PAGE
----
Three-quarters of the cases begin with secret court orders that lock residents out until the case is resolved. The police need a judge’s signoff, but residents aren’t notified and thus have no chance to tell their side of the story until they’ve already been locked out for days. And because these are civil actions, residents also have no right to an attorney.
Perhaps most fundamentally, residents can be permanently barred from their homes without being convicted or even charged with a crime.
In partnership with ProPublica, the Daily News reviewed 516 residential nuisance abatement actions filed in the Supreme Court from January 1, 2013 through June 30, 2014. Our analysis also reviewed the outcomes of the underlying criminal cases against hundreds of people who were banned from homes as a result of these actions.
-173 of the people who gave up their leases or were banned from homes were not convicted of a crime, including 44 people who appear to have faced no criminal prosecution whatsoever.
-Overall, tenants and homeowners lost or had already left homes in three-quarters of the 337 cases for which the Daily News and ProPublica were able to determine the outcome. The other cases were either withdrawn without explanation, were missing settlements, or are still active.
-In at least 74 cases, residents agreed to warrantless searches of their homes, sometimes in perpetuity, as one of the conditions of being allowed back in. Others agreed to automatically forfeit their leases if they were merely accused of wrongdoing in the future.
-The toll of nuisance abatement actions falls almost exclusively on minorities, our analysis showed. Over 18 months, nine of 10 homes subjected to such actions were in minority communities. We identified the race of 215 of the 297 people who were barred from homes in nuisance abatement battles. Only five are white.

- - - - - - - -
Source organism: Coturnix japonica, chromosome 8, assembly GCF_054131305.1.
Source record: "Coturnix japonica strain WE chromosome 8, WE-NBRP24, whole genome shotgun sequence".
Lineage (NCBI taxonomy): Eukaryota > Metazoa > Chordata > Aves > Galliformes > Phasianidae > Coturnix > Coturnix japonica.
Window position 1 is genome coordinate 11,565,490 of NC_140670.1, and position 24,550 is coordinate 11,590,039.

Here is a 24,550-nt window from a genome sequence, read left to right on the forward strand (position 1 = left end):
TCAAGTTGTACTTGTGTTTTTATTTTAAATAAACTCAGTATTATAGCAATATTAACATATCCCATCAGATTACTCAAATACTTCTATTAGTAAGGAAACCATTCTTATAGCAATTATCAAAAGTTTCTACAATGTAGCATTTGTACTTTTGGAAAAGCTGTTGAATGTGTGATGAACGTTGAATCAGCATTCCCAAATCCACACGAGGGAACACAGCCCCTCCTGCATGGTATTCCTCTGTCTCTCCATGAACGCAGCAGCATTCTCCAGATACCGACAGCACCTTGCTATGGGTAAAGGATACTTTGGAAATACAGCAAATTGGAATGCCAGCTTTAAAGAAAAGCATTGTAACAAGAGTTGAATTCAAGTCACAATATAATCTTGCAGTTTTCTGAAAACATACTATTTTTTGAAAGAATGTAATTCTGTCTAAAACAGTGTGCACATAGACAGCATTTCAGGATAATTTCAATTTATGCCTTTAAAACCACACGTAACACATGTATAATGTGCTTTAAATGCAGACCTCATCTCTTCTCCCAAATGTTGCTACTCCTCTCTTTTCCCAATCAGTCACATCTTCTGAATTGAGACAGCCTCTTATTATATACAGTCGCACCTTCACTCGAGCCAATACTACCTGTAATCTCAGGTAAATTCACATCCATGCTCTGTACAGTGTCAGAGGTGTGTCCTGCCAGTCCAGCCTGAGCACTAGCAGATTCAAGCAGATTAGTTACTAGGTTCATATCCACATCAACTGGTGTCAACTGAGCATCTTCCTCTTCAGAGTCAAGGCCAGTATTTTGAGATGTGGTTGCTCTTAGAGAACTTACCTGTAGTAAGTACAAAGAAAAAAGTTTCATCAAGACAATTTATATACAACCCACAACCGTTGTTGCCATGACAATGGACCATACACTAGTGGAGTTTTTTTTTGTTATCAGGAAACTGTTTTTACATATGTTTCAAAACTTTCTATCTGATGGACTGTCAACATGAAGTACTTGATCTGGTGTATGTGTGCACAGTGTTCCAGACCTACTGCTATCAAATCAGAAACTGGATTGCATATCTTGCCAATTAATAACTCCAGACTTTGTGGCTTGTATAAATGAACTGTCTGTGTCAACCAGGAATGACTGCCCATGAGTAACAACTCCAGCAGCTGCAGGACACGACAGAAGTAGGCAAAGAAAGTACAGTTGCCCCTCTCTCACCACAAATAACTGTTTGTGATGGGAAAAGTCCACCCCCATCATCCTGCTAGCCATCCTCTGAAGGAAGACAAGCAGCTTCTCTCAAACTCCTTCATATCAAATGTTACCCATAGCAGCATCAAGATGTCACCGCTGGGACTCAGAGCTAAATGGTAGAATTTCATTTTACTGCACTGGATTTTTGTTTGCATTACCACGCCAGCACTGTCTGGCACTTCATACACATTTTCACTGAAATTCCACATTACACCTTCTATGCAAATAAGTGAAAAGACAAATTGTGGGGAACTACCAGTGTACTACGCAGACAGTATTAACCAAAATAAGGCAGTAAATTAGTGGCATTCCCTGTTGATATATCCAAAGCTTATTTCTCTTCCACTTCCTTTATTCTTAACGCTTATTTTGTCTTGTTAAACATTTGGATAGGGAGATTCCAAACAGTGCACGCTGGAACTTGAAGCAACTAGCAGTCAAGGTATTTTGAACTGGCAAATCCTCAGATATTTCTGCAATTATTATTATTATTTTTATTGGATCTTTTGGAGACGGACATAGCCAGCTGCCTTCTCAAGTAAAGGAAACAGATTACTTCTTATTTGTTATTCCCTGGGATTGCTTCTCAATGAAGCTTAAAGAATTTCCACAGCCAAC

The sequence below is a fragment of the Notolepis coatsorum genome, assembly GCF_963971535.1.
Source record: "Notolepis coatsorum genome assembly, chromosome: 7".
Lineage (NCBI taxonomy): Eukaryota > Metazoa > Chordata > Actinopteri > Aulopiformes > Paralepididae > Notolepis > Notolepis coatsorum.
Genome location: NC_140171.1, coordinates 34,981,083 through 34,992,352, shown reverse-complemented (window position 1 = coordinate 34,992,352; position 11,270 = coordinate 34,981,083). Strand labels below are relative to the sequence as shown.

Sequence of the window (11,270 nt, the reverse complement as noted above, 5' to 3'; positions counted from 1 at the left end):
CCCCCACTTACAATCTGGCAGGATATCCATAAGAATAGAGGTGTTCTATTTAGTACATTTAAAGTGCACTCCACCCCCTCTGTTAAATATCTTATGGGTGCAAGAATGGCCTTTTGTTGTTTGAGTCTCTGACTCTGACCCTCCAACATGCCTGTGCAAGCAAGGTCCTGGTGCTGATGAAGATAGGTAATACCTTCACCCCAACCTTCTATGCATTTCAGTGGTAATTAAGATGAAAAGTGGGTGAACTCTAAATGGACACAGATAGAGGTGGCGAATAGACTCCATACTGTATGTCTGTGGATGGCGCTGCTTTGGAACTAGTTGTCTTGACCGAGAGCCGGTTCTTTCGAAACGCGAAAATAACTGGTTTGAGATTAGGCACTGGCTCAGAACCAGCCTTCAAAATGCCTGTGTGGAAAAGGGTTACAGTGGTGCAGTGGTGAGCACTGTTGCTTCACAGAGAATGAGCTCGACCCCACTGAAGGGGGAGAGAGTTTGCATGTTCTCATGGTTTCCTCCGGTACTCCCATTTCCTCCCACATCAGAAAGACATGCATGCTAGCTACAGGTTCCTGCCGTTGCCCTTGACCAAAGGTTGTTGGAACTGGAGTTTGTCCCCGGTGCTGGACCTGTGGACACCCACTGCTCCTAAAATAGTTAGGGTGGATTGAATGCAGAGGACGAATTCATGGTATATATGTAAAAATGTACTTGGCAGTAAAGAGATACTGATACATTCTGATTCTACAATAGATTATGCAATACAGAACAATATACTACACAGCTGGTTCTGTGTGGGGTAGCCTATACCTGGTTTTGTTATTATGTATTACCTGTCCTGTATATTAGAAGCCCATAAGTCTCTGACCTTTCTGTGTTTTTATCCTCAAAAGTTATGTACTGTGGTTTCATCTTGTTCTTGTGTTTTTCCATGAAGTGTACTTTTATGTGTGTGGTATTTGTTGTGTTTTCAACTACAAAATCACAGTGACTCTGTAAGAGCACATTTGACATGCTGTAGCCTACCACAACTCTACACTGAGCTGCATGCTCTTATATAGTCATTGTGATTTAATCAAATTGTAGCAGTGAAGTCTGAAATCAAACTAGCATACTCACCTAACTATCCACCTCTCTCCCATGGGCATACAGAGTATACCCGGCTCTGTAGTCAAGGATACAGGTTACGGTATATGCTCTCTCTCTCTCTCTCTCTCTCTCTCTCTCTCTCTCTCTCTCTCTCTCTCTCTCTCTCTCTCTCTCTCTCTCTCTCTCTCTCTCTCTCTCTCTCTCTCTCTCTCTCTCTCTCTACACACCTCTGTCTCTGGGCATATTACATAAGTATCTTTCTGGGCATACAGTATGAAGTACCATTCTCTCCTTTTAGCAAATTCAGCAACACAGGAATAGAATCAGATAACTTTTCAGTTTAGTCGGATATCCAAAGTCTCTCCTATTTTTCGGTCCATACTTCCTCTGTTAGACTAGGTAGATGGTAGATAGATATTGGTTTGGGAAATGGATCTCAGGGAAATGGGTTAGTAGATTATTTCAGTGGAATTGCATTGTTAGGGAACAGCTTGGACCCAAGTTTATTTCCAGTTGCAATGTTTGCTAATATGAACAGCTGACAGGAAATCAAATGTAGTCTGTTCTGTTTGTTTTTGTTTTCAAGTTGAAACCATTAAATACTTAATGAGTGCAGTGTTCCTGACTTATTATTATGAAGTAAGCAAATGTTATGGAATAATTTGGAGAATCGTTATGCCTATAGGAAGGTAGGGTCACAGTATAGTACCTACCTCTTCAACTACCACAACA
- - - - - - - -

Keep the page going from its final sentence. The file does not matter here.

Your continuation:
Runa Rajagopal of the Bronx Defenders, who leads a division that represents people in the civil courts, called the practice a “collective punishment” on the entire family of those accused of a crime, “used by the NYPD to exert power and control largely over communities of color.”
The NYPD declined to answer any questions about specific cases. Officials emphasized that because these are civil cases, they’re handled separately from criminal cases and thus have lower standards of proof.
“The law does not require criminal conviction, does not require [a] particular disposition of a criminal case, does not even require an arrest of anyone,” said Lawrence Byrne, the NYPD’s Deputy Commissioner of Legal Matters in an interview with the Daily News last year.
Assistant Commissioner Robert Messner, who heads the NYPD’s Civil Enforcement Unit, concurred, saying, “You have to remember, it’s an action about a place. It’s not about people.”
The narcotics officer behind nuisance abatement cases against El-Shabazz and others, Detective Peter Valentin, has his own history. The Daily News earlier identified him as the most-sued officer on the NYPD’s 35,000-member force. Valentin was put on desk duty in 2014 for allegedly fabricating buys from confidential informants.
The NYPD has embraced nuisance abatement actions as part of its controversial “Broken Windows” strategy of aggressively pursuing low-level offenders to prevent more serious ones.
This decades-old approach — which has introduced large numbers of black and Hispanic New Yorkers to the criminal justice system through stop-and-frisks, summonses and misdemeanor arrests — has touched off waves of protests in recent years.